MOSCOW -- A group of chief physicians from Russia's major hospitals have called on the country's anti-COVID vaccination politicians and celebrities to visit so called coronavirus red zones at intensive care units and morgues to see how harshly the effects of the illness are hitting the country.
In a letter signed by the chief physicians of leading hospitals in Moscow, St. Petersburg, Samara, Sochi, Krasnodar, and Khanty-Mansiisk, many of whom are members of the ruling United Russia party, the group said "opponents of vaccination" need to see for themselves how bad the situation had become.
In recent weeks, Russia has regularly reported record coronavirus-related deaths amid a surge of infections.
Only around 37 percent of Russia’s nearly 146 million people have been fully vaccinated, even though the country approved the Sputnik V vaccine months before most of the world rolled out their own shots.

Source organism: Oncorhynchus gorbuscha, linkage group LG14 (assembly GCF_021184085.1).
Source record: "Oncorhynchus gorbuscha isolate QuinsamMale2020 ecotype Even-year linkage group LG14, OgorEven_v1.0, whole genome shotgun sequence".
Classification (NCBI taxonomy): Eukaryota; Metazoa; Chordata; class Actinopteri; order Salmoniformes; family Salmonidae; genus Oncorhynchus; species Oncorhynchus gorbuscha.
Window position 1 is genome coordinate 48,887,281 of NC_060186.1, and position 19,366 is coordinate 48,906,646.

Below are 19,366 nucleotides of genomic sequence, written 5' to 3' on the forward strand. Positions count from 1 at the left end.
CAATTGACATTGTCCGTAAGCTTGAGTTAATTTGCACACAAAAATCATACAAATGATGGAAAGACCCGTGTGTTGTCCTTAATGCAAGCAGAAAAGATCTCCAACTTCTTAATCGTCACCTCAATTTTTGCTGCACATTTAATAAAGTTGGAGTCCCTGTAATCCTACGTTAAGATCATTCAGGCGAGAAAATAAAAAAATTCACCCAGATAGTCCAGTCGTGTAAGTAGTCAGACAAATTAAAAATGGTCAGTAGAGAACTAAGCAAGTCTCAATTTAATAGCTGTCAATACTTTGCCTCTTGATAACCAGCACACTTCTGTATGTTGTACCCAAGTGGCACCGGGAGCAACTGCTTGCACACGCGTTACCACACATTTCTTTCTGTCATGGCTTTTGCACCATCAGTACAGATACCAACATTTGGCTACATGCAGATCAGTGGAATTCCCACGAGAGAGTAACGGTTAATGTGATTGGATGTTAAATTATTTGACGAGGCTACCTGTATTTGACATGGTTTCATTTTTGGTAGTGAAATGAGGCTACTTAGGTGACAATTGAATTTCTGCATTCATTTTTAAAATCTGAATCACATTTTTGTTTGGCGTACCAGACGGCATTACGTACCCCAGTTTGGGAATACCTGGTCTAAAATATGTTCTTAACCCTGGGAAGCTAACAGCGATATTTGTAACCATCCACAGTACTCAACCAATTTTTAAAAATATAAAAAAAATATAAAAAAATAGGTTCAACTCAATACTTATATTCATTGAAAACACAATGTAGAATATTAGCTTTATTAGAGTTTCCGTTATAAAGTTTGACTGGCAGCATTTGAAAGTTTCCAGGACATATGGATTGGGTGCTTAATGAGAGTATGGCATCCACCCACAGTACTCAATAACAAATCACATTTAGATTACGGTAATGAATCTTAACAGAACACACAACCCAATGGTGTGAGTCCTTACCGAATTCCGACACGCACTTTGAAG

The letter , published by the state news agency TASS and media outlet RBK, was addressed to several leading politicians, along with actors Yegor Beroyev, Oskar Kuchera, and Maria Shukshina; music performers and singers Natalya Vetlitskaya, Katya Lel, Konstantin Kinchev, and Yury Loza, as well as "other opponents of vaccination."
"We know your position regarding the vaccination of Russian citizens against COVID-19. All of us are busy now, and you probably know why. However, taking into consideration the number of people who read what you say, listen to you, and follow you, we will find time to show you 'the red zones,' intensive care units, and autopsy units at our hospitals. Hopefully after that you will change your views, and less people will die," the letter says.
Kremlin spokesman Dmitry Peskov said the letter was a "positive" move, backing up several pleas from President Vladimir Putin for Russians to get vaccinated amid daily death totals in recent weeks that consistently top 1,000 people.
"Let's hope that the authority of these doctors will help at least one of those people change their point of view," Peskov said.
Among those mentioned in the letter are actor Yegor Beroyev, who said any restrictions on unvaccinated Muscovites would be similar to how Jews were treated in Nazi Germany.
As of November 24, 9,434,393 coronavirus cases, including 267,819 deaths were officially registered in Russia.